To play this version, you move around with the left joystick while using the colored buttons to attack monsters and interact with the world. On the PS3 controller, you can assign attacks to R1 and all four of the colored buttons. You use L1 (and, I believe, L2) for potions. There's also a new evade command: you can use the right joystick to roll around and dodge enemy attacks.
The takeaway here is that you can move and attack simultaneously, instead of hammering your left mouse button to do just about everything. For a ranged attacker like the Demon Hunter, this is near-revolutionary. It feels graceful. Natural. More like you're inhabiting your character and less like you're guiding them from above.
Worth noting: this is the first Blizzard-developed console game in 20 years. You might remember console ports of the first StarCraft and Diablo—for Nintendo 64 and PlayStation 1, respectively—but those were built by external companies. This one is all in house.
Likely you have questions. I did too. So after playing the Diablo III demo this morning, I headed to a back room to chat with Joshua Mosqueira and Matthew Berger, both designers on the DIII port.
My first question: is this the best version of the game?
"They're both our kids," Mosqueira said. "The thing to keep in mind is that they're different."
How diplomatic. Ever the good parents, Mosqueira and his team don't want to admit that one of their games is more successful than the other, but I suspect they have private conversations about how much better it feels to play something like Diablo III on a PlayStation controller.
I asked Berger and Mosqueira about a number of other subjects, from next-gen consoles to server issues. Let's go through them.
What's new? Other than the obvious—the whole "new console" thing—Blizzard says they've overhauled the boss battles, making them feel more like the sprawling fights you'd see in an action-RPG on your Xbox or PlayStation.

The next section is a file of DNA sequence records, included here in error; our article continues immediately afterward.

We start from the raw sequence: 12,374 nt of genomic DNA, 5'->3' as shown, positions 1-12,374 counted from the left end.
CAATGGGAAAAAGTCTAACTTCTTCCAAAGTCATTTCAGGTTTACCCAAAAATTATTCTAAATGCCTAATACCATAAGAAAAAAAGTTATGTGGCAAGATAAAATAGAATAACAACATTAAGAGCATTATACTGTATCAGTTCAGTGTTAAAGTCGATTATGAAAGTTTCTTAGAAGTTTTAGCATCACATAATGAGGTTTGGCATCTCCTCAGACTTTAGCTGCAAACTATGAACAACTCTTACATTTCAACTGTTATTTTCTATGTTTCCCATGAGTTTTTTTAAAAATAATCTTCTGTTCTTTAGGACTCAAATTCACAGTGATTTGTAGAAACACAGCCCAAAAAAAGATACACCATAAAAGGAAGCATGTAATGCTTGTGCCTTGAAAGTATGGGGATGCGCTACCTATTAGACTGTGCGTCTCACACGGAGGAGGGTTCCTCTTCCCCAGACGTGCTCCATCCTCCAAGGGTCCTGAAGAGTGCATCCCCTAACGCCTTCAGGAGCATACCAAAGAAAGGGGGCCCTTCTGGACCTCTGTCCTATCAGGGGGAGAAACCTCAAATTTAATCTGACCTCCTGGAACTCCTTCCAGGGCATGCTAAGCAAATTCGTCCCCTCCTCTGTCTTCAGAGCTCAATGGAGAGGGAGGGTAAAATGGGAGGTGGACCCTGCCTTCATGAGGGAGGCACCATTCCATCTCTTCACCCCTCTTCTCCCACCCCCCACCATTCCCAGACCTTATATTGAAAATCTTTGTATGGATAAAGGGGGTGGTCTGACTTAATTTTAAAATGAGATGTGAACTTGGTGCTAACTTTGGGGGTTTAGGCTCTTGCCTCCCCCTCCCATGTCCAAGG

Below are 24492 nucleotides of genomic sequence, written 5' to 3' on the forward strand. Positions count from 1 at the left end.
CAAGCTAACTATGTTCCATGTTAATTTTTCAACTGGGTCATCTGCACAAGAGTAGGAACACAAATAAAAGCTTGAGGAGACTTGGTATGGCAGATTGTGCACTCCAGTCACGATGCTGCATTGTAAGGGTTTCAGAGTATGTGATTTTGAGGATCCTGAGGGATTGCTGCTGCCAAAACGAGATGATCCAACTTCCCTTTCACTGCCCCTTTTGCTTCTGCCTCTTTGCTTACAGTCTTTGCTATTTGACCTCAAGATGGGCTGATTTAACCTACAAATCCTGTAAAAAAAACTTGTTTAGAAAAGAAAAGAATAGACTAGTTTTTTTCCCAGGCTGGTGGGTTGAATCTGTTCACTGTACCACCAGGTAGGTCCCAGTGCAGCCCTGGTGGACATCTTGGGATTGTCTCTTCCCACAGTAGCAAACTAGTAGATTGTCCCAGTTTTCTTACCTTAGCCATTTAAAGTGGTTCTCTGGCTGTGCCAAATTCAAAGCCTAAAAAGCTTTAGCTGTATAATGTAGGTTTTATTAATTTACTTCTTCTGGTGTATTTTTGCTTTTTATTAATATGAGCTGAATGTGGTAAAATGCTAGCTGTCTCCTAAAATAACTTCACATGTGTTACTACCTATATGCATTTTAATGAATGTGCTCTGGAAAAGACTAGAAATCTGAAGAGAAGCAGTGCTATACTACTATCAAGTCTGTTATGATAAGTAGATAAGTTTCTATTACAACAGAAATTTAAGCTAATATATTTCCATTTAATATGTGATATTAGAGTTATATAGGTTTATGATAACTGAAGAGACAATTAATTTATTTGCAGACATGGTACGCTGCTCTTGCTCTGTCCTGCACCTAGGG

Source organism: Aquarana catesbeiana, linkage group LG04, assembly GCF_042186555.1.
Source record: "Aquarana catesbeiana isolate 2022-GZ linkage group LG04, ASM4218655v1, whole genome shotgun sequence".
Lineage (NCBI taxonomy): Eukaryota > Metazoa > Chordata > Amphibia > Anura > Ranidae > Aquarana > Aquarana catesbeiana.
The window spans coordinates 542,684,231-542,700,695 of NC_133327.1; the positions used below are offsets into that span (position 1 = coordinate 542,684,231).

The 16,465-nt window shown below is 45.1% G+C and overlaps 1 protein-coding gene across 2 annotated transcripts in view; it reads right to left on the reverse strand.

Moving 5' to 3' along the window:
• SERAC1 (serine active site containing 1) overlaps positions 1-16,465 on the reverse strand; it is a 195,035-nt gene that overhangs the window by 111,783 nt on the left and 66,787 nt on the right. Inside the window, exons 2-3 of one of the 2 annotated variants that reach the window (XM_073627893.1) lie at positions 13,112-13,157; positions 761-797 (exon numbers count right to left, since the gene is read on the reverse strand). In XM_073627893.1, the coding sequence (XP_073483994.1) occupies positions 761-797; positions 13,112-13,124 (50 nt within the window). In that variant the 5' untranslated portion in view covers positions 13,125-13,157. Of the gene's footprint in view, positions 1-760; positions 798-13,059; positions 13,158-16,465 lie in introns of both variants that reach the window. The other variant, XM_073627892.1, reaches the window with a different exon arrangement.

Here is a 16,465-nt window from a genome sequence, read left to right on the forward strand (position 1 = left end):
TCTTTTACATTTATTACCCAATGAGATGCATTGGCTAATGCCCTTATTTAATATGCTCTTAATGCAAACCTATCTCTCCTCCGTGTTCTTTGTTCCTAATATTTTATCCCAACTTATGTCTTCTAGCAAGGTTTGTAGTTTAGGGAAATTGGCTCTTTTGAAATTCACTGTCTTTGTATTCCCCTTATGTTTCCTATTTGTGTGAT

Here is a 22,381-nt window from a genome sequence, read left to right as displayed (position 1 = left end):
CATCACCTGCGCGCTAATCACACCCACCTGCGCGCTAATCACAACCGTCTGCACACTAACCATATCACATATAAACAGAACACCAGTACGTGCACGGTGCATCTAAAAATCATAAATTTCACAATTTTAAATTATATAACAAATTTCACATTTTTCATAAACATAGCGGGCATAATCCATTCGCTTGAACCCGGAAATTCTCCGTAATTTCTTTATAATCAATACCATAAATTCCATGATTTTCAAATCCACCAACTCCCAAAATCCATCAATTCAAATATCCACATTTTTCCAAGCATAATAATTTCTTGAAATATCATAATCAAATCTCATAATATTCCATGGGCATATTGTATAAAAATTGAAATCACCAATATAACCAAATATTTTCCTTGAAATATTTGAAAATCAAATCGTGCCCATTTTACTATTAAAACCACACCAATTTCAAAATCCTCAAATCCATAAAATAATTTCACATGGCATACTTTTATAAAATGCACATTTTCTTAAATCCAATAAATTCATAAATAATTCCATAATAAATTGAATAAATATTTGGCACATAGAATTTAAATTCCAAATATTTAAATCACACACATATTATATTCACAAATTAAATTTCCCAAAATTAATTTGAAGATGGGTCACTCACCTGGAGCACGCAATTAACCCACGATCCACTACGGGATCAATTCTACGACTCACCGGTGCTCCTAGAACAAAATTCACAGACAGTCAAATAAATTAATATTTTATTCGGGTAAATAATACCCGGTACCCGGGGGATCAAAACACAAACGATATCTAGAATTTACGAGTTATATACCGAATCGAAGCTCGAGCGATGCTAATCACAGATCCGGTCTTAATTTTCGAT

"We know that there's a huge tradition of boss battles on console games," said Berger. "We're going through bosses and updating visuals, cinematics. Also, the pacing."
The item system has also been revamped, and you can now see whether an item will boost your stats even before you pick it up. Your inventory, character, and quests pages are now all tabs of one menu screen, accessible via the select button on the PS3 version. And you equip items through a radial menu rather than a ragdoll screen.
"We don't want to simplify the game," Mosqueira said. "We just want to streamline the experience."
So just how much is new? Says Berger: "If you played it on PC, you should expect it to feel familiar, but you should also expect to be surprised." Okay!
Fans have already shown some anger at this port—one message board user theorized that the PC version of Diablo III was actually a "beta" for this one. I asked the designers if that was true. Their answer: no.
This version of Diablo III won't connect to Battle.net, so don't expect any sort of cross-play between your PS3 and PC. Instead, you'll use the PlayStation Network infrastructure to play online. You can also play co-op with four people in your living room. No split screen, though—"The last thing we want to do is make your nice big TV into four smaller TVs," says Berger.